An illustration showing a computer with the Washington Post's logo on the screen
Illustration by Allison Baker
Illustration by Allison Baker
Illustration by Allison Baker

“If you talk about what used to be, we’re going to be what used to be.”

That’s what Martin Baron, executive editor of the Washington Post, tells his staff.

Last week, the Canadian Journalism Foundation held its last talk of the year at Ryerson University, where the National Post’s Anne Marie Owens interviewed Baron about the Washington Post’s digital transformation. So far, Baron’s plans seemed to have worked. More people accessed the Washington Post’s website in October than The New York Times—and that’s saying something.

Baron’s arrival isn’t the only thing that sparked a move towards digital, though. Amazon founder Jeff Bezos bought the Washington Post in 2013, giving the paper time and money to experiment with digital products, sparking a series of changes in the Washington Post’s daily operations.

1. Change in the newsroom:

Baron says the Washington Post took a lot of steps to create a digital culture in the newsroom. Some of those were physical, like trying out new seating arrangements in the newsroom; others had a lot more to do with mindset. “Everyone is our competition,” Baron said. That means anything on the web, not just news organizations. Baron says he only spends 10 minutes talking about the newspaper in his daily afternoon meetings; the rest is spent on online content.

But where does all this online content come from?

2. What happens at night:

A group of young journalists spend their nights at the Post every day. From 10 p.m. to 6 a.m., they’re looking for stories in the nooks and crannies of the internet. By the time morning comes, these stories have already been posted, and they often become the basis for a bigger story.

Often, the staff will have found someone who wants to tell their story, but instead of sending a reporter out to cover that story, they’ll work with the writer to edit and vet the story until it’s ready for publication. Then, they’ll slap on a headline like “This is what happened when I drove my Mercedes to pick up food stamps.” Sometimes, those stories lead to deeper investigations. A story from a Bill Cosby accuser, for example, led a team at the Post into a 10-day investigation.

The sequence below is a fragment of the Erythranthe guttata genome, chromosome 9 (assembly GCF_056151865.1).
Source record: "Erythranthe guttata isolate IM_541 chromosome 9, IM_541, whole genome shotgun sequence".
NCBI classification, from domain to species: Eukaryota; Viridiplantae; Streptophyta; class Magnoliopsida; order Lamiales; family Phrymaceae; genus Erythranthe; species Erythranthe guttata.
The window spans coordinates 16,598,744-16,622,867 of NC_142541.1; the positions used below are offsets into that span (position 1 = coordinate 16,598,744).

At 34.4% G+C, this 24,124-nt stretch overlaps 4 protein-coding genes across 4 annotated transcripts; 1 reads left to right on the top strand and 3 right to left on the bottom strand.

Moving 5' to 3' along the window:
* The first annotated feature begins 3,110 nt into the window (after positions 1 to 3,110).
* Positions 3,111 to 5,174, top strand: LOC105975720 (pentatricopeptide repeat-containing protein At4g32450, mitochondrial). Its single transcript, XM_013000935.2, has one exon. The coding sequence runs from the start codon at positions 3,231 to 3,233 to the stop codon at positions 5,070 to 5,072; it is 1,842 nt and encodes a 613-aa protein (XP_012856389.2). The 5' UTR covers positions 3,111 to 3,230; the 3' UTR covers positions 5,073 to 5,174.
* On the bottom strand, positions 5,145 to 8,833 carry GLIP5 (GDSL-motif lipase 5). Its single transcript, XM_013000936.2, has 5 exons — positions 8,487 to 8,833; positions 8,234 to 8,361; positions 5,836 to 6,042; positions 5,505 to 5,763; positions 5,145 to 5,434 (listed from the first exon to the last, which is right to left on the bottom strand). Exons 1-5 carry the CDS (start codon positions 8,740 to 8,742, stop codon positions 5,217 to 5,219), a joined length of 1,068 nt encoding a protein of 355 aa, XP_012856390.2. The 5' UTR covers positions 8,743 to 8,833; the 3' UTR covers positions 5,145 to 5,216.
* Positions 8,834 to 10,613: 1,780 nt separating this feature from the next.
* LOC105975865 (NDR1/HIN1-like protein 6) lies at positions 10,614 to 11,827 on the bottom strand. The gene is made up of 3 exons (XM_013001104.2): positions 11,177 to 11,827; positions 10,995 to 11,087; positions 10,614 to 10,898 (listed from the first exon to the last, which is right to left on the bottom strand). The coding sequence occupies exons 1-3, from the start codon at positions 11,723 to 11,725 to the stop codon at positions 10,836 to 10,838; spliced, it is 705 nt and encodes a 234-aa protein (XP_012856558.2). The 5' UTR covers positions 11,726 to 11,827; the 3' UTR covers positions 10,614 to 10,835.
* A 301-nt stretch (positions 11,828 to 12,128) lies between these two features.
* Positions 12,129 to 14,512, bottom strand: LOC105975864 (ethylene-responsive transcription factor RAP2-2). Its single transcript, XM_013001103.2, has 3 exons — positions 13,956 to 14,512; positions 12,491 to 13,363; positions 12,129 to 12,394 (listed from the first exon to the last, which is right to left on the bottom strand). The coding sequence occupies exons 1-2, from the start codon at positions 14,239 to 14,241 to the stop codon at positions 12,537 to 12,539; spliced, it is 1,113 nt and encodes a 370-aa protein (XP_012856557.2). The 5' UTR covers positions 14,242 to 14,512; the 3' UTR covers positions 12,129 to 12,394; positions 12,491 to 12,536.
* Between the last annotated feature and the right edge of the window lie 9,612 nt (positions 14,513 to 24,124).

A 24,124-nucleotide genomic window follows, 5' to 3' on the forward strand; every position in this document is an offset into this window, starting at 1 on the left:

3. Wheels on luggage:

To Baron, none of this is salvation. “I remember when the tablet was supposed to save the industry,” he said. “We need to get past the idea that this one thing is going to save the industry.”

Instead, Baron wants to focus on the “wheels on luggage”. Yes, we’ve put a man on the moon, he says, but we put wheels on luggage—and only one of those things affected people’s experiences. That’s what he wants to do: he wants to focus on the smaller details like the video or graphic that adds a little more to the story. But there’s always resistance and mourning in the newsroom. Resistance to the new stuff and mourning for what’s gone or what could soon be lost.

What’s missing? “Customer or readers?” Owens asks. Baron says he’s gotten flak for using “customers,” but to him, they’re the same.

Throughout the talk, Baron seemed more like a businessman than anything. That’s not necessarily a bad thing; it’s just something to think about.

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About the author

Carine is the senior online editor of the spring 2016 issue of the Ryerson Review of Journalism.

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